When couples get married, they expect to start a new chapter of their lives. An exciting chapter that may include a house, pets, maybe a few kids and lots of love.
Jenna and Josh Buehler’s love story is extraordinary. It’s one that will inspire and bring a new perspective to other couples.
The newlyweds were on their honeymoon in Taiwan in March of 2015 when Jenna noticed that her husband, then 39 years old, wasn’t acting like himself. He seemed confused, forgetful and tired. They went to a local hospital and it was discovered that Josh had a brain tumor.
The couple returned to the U.S. the next morning, and a few short days later, it was confirmed that Josh had a brain tumor that the doctors would soon operate on.
As doctors began to prepare to operate, Josh’s neurosurgeon connected the couple with another patient — Jennifer Keenan Giliberto, an Atlanta-area photographer and brain tumor survivor herself. She was looking to capture their journey on film.
“As a patient, I have often found it difficult to express how a brain cancer diagnosis impacts not only the patient, but their family and loved ones, too,” Giliberto said.
“[Josh and Jenna] felt as strongly as I did about opening the door, pulling the curtains back and exposing the viewer to the entirety of the brain cancer experience.”
The couple met Giliberto on the morning of Josh’s surgery at Emory University Hospital Midtown in Atlanta on March 17, 2015. The photo series starts that day.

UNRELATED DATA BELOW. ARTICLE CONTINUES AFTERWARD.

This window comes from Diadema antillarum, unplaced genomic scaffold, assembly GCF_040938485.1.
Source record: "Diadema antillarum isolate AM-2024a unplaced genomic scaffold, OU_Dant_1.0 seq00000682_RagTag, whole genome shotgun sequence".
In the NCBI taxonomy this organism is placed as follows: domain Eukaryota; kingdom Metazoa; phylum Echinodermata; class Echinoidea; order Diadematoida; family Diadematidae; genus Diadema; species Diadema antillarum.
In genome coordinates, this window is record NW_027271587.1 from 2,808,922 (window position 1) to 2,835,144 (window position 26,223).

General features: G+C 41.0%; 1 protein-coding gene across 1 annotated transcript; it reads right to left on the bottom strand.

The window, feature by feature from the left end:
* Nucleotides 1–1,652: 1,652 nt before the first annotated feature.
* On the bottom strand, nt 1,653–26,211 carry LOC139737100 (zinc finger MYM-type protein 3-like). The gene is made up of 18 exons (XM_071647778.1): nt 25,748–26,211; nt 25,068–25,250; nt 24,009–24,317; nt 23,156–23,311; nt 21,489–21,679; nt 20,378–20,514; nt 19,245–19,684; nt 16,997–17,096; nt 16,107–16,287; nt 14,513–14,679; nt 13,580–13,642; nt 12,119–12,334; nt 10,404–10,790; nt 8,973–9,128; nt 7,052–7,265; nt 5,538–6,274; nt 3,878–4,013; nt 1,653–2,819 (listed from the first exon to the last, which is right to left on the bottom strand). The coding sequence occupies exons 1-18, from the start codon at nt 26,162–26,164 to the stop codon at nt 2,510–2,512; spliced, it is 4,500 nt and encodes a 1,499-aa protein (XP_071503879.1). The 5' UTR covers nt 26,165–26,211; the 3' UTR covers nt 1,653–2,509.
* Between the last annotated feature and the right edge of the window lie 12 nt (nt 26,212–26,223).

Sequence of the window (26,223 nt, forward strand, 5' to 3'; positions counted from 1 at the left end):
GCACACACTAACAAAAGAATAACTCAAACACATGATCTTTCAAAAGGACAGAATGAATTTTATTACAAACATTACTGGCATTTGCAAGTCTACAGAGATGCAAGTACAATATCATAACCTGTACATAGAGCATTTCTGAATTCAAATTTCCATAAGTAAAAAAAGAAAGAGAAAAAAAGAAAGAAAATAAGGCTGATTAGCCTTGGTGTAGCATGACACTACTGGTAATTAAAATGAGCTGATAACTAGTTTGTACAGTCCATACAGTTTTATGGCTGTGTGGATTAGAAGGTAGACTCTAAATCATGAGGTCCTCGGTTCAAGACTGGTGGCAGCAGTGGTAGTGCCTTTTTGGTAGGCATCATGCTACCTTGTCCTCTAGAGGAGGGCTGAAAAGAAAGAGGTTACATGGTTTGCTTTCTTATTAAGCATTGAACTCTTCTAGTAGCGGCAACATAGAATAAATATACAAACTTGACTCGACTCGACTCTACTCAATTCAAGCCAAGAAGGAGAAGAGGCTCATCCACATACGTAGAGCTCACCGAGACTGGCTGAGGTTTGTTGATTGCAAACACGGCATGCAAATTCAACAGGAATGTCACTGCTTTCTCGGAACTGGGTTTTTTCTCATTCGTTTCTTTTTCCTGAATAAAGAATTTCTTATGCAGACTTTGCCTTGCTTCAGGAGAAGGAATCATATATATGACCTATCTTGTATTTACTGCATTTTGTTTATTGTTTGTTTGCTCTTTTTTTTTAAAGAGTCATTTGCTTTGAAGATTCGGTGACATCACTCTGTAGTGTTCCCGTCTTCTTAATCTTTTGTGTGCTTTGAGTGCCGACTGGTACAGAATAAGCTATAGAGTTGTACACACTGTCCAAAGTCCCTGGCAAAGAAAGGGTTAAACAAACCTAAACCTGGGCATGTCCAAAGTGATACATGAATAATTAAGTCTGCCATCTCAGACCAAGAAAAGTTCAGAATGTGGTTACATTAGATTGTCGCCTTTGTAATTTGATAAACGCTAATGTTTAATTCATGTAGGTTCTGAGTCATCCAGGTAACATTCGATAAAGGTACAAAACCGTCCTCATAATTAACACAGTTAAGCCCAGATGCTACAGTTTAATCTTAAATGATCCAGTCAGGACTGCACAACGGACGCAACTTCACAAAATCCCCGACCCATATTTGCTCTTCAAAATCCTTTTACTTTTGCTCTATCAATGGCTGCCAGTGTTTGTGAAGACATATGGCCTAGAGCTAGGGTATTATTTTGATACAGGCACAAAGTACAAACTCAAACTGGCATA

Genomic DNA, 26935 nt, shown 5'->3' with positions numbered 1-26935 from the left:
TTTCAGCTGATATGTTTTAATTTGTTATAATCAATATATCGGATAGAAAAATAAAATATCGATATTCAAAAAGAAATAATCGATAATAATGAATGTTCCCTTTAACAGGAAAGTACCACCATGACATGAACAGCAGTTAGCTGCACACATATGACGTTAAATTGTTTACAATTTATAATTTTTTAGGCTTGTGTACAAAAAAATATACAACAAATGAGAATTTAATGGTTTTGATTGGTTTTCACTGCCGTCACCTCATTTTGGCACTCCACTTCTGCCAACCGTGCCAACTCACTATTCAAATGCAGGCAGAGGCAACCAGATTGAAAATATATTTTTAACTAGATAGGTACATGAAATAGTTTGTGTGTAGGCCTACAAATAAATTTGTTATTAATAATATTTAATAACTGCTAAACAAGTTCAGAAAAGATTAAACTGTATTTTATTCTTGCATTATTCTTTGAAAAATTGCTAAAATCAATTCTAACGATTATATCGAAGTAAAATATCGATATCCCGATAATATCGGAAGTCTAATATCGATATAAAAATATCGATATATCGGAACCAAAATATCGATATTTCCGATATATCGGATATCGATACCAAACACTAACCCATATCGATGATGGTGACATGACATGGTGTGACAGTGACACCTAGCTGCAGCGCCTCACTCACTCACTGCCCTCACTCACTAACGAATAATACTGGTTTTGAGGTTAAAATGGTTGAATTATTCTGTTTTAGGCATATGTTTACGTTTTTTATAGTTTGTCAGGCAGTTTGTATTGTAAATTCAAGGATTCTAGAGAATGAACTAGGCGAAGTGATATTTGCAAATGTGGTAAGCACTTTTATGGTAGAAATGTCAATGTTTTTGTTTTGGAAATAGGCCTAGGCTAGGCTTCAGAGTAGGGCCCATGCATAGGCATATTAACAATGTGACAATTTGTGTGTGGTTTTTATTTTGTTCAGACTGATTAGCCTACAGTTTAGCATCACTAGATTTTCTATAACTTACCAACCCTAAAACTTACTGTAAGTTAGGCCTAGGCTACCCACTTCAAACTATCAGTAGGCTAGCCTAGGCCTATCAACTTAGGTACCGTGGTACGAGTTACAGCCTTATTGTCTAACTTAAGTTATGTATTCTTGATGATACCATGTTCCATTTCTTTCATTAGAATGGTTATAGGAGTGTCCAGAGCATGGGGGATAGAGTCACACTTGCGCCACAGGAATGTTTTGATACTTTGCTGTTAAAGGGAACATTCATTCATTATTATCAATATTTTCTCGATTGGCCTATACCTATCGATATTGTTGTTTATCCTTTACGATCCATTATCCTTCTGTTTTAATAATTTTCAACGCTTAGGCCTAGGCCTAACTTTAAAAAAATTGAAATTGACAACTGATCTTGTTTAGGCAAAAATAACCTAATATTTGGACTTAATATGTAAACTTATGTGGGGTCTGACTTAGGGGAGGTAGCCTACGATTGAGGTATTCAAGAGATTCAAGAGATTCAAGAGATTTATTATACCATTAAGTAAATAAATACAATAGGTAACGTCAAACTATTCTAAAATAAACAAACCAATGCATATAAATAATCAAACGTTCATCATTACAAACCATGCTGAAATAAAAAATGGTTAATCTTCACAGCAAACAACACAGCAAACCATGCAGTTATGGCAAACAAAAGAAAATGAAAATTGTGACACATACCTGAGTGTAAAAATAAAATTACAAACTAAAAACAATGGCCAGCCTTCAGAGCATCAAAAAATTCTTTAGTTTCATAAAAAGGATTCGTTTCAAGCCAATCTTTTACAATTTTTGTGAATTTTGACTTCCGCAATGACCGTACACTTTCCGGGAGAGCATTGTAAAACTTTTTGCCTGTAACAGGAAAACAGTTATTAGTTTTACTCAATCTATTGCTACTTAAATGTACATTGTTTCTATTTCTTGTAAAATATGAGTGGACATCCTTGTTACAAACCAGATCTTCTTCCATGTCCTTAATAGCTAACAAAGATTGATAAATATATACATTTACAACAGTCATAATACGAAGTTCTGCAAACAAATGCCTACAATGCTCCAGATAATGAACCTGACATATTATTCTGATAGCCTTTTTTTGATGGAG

The operation was considered successful, Jenna said. More than 90 percent of the tumor was taken out. It was confirmed that the tumor was glioblastoma. Glioblastoma grows tentacles into the brain and some of them ran over Josh’s motor strip — the part of the brain that controls muscle- cutting out any more posed the risk of paralyzingly him. Some of the aggressive cells had to be left behind.
Josh began radiation and chemotherapy and life went on. He was answering business calls the day following surgery and during chemo infusions he would answer emails.
“He just kept going and he truly believed that cancer might get someone else, but it wasn’t going to get him,” Jenna said. “I was going to be an expert at making my husband survive.”
Jenna and Josh did everything in their power to assure Josh stayed healthy. He changed his diet and visited Ayurvedic and homeopathic doctors.
In January 2016, Jenna became pregnant with the help of IVF. This was their dream and something they both so desperately wanted.
But, in June the couple faced the crippling news that Josh’s cancer had come back. This time is was so serious that doctors advised him to stop working and to initiate hospice care.
Jenna stayed strong for Josh, and although many tears were shed during their journey, this was the one time that really stands out to Jenna as one of the toughest- learning his cancer had returned.
“Josh would have done anything to know that he could raise his child… (but doctors) said there are no clinical trials.”